The gut is a well-connected organ and a key player in the GI tract. Let’s explore the connection between the top of the GI tract, and near the end: the gut-mouth connection.
Oral bacteria have a dear place in the world of microbiology. One of the first bacteria discoveries was found in teeth plaque by Antony van Leeuwenhoek, creator of the first microscope, in 1683. He described several different types of bacteria, all of them “prettily amoving.” We now know that this plaque is at the top of the GI tract and not so prettily ahelping further down the line.
As we’ve discussed previously, digestion begins right away in the mouth through the physical crushing and grinding of food. Chemical digestion from digestive enzymes found in saliva also begins here, too. It makes sense that a connection and regular communication take place between the gut and mouth.
The mouth is like the headwaters of the river that is the GI tract.
Believe it or not, 3 – 6 cups of saliva are produced daily!1 The mouth has its own microbiome, its own balance of bacteria living their best life in your mouth.3 In fact, the oral microbiome is second in a number of bacteria only to the gut microbiome.
These little mouth dwellers even make colonies in different locations.
Some bacteria prefer the great plains of the tongue, while others prefer to cave dwell in the teeth. Still, others prefer the high life on the soft palate. Unlike the gut microbiome, the mouth microbiome is much more stable and experiences fewer highs and lows.2,3 These bacteria are regularly swallowed and make their way to the stomach where most are killed off by stomach acid. Remember, these bacteria prefer the cushy life in the mouth. However, there are some strains of oral bacteria that are acid resistant and can take up residence in the gut. One particularly resilient strand is Porphyromonas gingivalis. It is the bacteria known for contributing to periodontal disease (cavities). These resilient little bacteria are able to colonize in the gut and contribute to systemic inflammation.3 The cycle of systemic inflammation then contributes to a decline in oral health.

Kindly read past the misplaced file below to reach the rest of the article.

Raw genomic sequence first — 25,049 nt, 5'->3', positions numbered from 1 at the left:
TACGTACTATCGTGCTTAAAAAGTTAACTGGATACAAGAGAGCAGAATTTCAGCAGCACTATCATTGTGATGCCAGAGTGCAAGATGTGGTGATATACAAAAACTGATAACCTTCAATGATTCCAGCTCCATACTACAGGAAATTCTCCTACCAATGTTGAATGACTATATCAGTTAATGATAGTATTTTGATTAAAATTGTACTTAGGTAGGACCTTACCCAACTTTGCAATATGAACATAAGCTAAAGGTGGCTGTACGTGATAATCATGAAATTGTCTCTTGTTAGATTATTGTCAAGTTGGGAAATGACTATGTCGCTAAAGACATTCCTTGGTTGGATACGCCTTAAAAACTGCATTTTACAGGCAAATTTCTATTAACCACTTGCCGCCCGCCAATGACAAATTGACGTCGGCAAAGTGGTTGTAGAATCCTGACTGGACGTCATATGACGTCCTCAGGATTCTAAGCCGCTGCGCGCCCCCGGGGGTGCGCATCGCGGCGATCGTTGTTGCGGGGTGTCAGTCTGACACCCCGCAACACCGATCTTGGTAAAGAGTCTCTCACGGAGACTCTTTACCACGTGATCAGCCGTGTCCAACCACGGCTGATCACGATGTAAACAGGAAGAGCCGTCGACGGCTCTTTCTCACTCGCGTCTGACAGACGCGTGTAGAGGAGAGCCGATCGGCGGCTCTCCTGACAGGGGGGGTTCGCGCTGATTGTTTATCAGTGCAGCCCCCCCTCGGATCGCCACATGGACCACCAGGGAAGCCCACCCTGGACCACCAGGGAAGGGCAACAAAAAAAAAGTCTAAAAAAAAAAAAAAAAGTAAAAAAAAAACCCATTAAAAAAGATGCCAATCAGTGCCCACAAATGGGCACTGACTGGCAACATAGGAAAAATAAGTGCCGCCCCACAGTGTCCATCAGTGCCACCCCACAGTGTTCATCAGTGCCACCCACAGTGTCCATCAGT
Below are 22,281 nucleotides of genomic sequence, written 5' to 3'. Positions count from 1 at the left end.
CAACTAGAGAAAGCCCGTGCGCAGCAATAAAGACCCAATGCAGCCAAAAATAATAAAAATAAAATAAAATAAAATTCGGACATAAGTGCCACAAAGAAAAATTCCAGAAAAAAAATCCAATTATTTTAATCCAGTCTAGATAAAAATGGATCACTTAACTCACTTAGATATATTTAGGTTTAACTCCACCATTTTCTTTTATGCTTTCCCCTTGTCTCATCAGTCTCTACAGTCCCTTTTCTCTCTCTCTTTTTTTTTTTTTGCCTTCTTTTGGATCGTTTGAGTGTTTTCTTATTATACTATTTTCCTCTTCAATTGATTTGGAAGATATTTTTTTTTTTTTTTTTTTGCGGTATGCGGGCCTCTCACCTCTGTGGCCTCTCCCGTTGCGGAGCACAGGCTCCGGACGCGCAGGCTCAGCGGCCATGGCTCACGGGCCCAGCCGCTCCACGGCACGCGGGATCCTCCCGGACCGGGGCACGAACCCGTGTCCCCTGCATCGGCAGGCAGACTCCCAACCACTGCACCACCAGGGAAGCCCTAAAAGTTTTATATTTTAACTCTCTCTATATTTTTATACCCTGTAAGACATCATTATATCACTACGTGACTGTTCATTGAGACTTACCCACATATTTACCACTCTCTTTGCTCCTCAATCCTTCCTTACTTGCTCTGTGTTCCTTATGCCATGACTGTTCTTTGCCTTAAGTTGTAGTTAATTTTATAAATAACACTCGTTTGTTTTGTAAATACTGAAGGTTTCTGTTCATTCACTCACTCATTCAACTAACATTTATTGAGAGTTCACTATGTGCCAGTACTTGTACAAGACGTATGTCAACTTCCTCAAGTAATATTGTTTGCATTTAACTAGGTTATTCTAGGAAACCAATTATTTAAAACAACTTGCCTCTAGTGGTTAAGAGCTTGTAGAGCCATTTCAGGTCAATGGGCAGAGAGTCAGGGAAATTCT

Dentist’s top three habits for health:
Best practice involves twice a day brushing for two minutes each time. Aim the bristles to where the teeth and gums meet and in small circles, brush side to side.
Remember the cave-dwelling bacteria? Those squatters are not easily reached with the bristle of a toothbrush and require gentle removal with traditional floss or the convenient pre-threaded flossers. If this is not a habit that comes naturally, try adding it in the evenings to avoid the morning rush.
3. Schedule regularly cleanings and checkups with your dentist
Professional plaque and tartar (the hardened form of plaque that has not been removed and is not typically removed by brushing and flossing alone) removal make your daily brushing and flossing even more effective. The professionals can also monitor changes that happen over time and may indicate a bigger issue.
Having healthy teeth and gums enables us to properly chew food leading to improved digestion. Having a mouth with teeth and gum complications can point to more challenges further down the line. This connection can work together for your benefit, too.
- Olsen, I., & Yamazaki, K. (2019). Journal of Oral Microbiology, (11). doi:https://doi.org/10.1080/20002297.2019.1586422
- Deo, P. N., & Deshmukh, R. (2019). Oral microbiome: Unveiling the fundamentals. Journal of Oral and Maxillofacial Pathology, Jan-Apr(23), 1st ser., 122-128. doi:10.4103/jomfp.JOMFP_304_18
- Lu, M., Xuan, S., & Wang, Z. (2019). Oral microbiota: A new view of body health. Food Science and Human Wellness, 8(1), 8-15.
Written by Lorilyn Van Dyke, Entegro Health